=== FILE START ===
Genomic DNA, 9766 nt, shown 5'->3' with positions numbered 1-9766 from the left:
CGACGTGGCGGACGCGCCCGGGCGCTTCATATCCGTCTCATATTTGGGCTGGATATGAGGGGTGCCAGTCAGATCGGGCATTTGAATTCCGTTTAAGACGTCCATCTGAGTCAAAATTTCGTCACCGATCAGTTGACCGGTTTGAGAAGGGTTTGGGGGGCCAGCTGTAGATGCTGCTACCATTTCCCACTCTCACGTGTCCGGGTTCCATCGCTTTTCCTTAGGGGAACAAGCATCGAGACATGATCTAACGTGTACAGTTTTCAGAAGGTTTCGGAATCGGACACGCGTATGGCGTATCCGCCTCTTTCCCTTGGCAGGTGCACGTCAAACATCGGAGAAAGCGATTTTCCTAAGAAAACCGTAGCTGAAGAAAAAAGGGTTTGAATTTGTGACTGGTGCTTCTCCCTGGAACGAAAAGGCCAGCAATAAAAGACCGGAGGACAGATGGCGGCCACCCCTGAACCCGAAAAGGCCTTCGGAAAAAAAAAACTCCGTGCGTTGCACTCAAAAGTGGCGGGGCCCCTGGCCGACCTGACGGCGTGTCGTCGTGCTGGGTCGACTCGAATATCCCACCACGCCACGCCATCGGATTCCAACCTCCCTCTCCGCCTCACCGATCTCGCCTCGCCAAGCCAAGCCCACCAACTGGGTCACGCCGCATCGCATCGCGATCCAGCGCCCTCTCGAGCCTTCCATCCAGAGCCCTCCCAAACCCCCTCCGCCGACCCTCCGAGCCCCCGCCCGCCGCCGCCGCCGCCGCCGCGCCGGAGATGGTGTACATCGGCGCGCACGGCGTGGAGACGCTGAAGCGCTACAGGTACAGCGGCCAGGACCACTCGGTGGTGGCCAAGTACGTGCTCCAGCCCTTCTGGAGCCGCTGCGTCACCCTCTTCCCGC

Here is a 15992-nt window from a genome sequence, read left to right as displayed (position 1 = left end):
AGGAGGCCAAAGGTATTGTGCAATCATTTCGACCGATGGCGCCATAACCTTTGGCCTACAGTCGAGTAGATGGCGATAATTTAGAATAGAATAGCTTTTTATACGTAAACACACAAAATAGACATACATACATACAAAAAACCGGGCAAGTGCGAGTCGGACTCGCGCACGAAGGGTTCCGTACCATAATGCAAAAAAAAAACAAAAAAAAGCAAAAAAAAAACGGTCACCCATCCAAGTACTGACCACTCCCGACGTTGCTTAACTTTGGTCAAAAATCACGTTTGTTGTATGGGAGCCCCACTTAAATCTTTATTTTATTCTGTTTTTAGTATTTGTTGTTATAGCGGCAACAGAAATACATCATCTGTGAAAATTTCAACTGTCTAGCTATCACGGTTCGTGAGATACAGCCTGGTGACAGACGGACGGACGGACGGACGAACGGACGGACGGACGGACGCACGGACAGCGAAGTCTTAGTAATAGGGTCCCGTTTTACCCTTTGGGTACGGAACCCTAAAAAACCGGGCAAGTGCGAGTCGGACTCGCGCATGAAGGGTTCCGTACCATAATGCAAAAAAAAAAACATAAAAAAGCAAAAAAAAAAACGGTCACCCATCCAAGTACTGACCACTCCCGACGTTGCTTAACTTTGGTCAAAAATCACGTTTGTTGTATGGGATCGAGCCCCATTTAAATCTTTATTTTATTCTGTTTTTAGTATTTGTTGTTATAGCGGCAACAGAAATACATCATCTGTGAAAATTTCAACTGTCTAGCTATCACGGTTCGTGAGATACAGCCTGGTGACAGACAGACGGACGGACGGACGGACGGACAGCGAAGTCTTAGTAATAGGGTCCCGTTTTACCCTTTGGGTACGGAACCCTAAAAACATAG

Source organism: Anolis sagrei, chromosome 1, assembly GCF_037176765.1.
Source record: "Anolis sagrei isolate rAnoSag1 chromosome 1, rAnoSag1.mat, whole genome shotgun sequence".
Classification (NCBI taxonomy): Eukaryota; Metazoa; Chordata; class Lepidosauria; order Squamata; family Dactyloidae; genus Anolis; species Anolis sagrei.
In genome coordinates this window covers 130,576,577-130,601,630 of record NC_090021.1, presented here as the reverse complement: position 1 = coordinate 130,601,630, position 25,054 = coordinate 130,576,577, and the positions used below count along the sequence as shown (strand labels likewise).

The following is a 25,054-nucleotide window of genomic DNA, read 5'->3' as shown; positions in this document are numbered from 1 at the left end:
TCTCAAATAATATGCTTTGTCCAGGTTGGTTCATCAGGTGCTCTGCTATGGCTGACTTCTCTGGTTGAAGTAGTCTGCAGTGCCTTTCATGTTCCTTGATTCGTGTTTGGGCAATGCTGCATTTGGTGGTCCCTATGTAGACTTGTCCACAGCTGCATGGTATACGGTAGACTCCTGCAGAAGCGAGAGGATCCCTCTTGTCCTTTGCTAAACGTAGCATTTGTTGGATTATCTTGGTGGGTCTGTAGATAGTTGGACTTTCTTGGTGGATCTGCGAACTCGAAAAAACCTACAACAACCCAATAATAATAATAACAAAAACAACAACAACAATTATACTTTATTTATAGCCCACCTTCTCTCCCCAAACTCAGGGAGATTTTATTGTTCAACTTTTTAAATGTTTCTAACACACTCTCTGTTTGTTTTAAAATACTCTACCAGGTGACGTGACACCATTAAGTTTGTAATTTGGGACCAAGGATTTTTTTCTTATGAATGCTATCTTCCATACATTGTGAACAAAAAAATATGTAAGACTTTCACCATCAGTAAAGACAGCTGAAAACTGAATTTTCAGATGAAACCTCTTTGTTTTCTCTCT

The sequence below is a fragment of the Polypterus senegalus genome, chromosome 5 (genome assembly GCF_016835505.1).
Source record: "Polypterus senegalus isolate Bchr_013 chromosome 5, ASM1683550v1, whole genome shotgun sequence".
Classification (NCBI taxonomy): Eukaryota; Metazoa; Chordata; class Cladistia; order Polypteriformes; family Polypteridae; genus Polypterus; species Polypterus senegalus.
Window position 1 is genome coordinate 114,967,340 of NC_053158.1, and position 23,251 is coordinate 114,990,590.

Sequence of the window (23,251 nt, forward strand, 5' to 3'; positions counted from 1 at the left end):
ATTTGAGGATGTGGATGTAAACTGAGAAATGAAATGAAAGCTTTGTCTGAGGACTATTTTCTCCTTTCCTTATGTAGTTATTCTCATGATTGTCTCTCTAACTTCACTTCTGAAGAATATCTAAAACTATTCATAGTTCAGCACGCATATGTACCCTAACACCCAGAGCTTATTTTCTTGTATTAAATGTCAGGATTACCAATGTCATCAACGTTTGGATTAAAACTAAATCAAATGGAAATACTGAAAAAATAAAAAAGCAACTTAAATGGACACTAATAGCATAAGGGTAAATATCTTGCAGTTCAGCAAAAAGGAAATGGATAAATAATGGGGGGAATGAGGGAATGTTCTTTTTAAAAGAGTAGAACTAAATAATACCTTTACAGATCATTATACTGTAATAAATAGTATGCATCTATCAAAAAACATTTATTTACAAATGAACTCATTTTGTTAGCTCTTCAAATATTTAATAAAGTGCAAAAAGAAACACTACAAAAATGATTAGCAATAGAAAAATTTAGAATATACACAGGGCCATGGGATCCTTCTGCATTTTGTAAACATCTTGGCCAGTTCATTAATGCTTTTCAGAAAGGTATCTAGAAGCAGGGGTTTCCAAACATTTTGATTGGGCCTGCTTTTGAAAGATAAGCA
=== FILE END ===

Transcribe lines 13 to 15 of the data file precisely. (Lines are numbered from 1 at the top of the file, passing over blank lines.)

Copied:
Classification (NCBI taxonomy): Eukaryota; Metazoa; Chordata; class Cladistia; order Polypteriformes; family Polypteridae; genus Polypterus; species Polypterus senegalus.
Window position 1 is genome coordinate 114,967,340 of NC_053158.1, and position 23,251 is coordinate 114,990,590.

Sequence of the window (23,251 nt, forward strand, 5' to 3'; positions counted from 1 at the left end):